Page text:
Floreana — Punta Cormorant

We continued on the path until we came to a white beach known as Flour Sand Beach, because of the fineness of the sand.  The omni-presence of stingrays (left) precluded swimming or wading.  The Galápagos Green Turtles nest here; below are a couple of photos of tracks—looking a bit like an ATV tire track—made by a female trudging from the ocean to lay eggs in the fine sand dunes and then heading back.

We spent quite some time at this beach and Z took photos of the birds—most, familiar species from the U.S., although much more approachable here than there—that moved around us.  Here are a Sanderling and a ground finch (species uncertain, since all 3 species can be found on Floreana and these photos don’t show the beak clearly)—both alone and together.

A Semi-palmated Plover (right) strolled by.  The name derives from their partially webbed feet (from Latin for “half-palmed”).

A surprisingly undisturbed Yellow Warbler took a bath in a tidal pool.  Identifying warblers in the Galapagos is a breeze, compared to trying to do so in the U.S.  If you can rule out the drab Warbler Finch (pretty easy to do, especially if you’re looking at a male), you can be sure that the bird is a Yellow Warbler.  No other warblers can be found on the Galápagos.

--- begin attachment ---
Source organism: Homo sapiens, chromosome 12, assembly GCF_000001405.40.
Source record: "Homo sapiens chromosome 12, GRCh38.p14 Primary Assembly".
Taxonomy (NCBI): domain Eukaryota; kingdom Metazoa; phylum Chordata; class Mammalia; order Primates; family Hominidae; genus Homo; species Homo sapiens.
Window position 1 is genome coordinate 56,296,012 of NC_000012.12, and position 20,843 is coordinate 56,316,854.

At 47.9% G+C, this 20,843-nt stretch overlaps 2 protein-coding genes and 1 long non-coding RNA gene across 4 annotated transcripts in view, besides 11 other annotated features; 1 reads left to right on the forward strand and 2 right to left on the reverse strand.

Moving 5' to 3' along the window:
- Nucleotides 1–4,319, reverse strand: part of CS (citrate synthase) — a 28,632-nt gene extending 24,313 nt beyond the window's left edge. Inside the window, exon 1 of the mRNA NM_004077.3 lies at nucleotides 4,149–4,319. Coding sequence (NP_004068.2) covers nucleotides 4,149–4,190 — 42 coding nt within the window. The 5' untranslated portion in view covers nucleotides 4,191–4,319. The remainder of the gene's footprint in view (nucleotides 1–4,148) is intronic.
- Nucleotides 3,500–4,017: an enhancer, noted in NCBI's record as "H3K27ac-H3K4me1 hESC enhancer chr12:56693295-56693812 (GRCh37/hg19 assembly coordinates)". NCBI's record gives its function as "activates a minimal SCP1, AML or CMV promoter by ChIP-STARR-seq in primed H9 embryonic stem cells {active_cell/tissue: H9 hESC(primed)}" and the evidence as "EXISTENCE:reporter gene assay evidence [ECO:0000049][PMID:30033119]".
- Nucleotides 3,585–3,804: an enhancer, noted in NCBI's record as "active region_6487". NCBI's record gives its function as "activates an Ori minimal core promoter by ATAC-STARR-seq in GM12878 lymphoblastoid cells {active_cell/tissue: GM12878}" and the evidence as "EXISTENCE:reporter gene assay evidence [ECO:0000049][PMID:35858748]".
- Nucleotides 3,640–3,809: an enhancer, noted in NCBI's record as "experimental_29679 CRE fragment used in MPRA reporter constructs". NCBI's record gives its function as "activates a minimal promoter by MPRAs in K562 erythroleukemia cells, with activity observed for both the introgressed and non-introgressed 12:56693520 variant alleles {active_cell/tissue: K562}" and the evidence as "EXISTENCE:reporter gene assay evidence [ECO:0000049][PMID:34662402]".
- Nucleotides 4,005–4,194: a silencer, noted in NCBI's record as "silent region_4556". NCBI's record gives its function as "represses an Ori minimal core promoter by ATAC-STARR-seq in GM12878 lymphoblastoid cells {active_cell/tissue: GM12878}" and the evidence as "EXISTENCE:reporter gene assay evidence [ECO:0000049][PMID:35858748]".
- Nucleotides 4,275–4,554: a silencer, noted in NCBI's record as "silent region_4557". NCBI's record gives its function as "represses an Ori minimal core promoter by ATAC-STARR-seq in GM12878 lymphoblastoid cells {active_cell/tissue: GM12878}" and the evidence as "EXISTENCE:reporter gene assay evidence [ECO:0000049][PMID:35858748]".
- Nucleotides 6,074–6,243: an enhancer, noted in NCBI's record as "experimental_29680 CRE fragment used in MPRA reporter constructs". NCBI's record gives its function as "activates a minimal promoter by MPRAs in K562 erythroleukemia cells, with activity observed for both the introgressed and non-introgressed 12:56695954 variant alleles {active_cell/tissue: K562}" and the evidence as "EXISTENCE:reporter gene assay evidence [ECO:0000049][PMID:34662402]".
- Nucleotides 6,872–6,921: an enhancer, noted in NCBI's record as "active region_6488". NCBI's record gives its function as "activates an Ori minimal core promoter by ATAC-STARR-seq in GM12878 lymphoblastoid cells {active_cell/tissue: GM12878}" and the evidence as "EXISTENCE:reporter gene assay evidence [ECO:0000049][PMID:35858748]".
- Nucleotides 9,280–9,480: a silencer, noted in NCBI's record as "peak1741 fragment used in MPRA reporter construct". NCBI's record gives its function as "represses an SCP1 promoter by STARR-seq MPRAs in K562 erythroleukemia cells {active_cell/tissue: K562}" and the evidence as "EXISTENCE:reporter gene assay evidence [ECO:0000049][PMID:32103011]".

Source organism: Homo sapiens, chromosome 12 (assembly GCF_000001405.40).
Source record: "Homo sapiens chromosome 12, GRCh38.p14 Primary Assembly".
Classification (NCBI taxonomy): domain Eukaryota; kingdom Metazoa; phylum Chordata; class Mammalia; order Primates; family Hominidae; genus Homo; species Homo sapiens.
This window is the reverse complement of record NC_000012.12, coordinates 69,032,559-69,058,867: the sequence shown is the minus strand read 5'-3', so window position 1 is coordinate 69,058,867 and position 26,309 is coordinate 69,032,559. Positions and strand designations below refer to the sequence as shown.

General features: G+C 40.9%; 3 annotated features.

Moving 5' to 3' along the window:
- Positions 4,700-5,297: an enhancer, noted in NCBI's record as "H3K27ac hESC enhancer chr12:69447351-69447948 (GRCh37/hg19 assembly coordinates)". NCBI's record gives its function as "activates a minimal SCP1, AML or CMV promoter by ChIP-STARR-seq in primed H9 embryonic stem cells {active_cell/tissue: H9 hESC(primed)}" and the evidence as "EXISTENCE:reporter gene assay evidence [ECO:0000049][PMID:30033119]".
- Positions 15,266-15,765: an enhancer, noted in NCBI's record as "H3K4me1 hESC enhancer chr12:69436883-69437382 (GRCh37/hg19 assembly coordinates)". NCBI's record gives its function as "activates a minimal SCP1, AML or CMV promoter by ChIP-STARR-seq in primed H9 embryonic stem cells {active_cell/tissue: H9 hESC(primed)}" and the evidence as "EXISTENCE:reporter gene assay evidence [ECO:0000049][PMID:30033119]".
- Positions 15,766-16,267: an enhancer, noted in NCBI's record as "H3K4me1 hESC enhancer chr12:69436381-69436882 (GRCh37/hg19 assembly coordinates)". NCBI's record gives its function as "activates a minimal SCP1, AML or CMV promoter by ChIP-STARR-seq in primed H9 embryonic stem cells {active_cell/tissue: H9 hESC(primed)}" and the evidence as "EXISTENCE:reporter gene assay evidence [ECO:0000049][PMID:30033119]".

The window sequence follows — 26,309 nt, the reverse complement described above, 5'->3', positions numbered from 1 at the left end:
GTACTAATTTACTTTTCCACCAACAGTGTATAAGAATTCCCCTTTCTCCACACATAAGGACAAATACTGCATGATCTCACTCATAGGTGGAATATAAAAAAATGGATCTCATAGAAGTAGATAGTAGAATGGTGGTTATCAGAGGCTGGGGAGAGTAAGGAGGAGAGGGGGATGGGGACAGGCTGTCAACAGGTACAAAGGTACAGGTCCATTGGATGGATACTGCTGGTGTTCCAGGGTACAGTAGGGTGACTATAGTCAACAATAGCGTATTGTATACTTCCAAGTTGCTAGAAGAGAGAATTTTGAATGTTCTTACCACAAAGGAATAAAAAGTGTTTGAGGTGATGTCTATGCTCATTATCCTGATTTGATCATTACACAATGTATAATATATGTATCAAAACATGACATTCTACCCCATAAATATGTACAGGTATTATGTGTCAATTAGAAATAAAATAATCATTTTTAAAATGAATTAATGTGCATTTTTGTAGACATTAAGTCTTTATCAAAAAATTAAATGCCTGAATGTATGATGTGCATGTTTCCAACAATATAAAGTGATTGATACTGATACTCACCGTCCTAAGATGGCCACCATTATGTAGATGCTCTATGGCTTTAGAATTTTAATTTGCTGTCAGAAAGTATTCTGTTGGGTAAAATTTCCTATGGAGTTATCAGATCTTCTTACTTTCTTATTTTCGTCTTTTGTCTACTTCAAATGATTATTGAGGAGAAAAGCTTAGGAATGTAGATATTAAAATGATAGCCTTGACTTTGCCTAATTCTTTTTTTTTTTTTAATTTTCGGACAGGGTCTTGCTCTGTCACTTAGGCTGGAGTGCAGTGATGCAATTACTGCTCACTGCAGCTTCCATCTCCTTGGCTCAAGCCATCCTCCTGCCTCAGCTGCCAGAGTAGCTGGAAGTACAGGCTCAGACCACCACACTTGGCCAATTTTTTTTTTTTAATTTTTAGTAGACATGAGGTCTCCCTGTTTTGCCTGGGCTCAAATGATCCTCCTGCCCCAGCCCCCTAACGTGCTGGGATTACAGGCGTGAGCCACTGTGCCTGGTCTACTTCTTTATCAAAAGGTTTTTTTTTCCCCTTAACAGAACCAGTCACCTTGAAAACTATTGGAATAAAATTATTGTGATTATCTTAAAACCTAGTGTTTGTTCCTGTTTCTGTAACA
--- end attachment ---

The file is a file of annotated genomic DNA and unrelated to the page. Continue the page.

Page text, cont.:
As we headed back, a lone Candelabra Cactus stood sentry on a ridge overlooking the beach.

And 2 very happy travelers ended their last full day in the Galápagos Islands.

Once we got back to the boat, we headed down to our cabin to start packing for tomorrow morning’s departure.  Shortly before dinner, we headed back upstairs to the lounge for the Good-bye Cocktail.  The staff, practically gleaming in their dress uniforms, poured us each a glass of wine and we had a toast.  Carlos spoke for the staff and then translated the captain’s message.  As with the Welcome Aboard toast 6 evenings earlier, a lovely—albeit a tad bittersweet, this time—tradition.

{Left to right: [bottom row, excluding Joyce’s head] Carlos (naturalist guide), Rodolfo (bar attendant/waiter); [top row] Bolívar (a.k.a. Boli—captain), Alfredo (first mate), David (sailor), Alberto (sailor), Curly (chef), Ricardo (engineer).}

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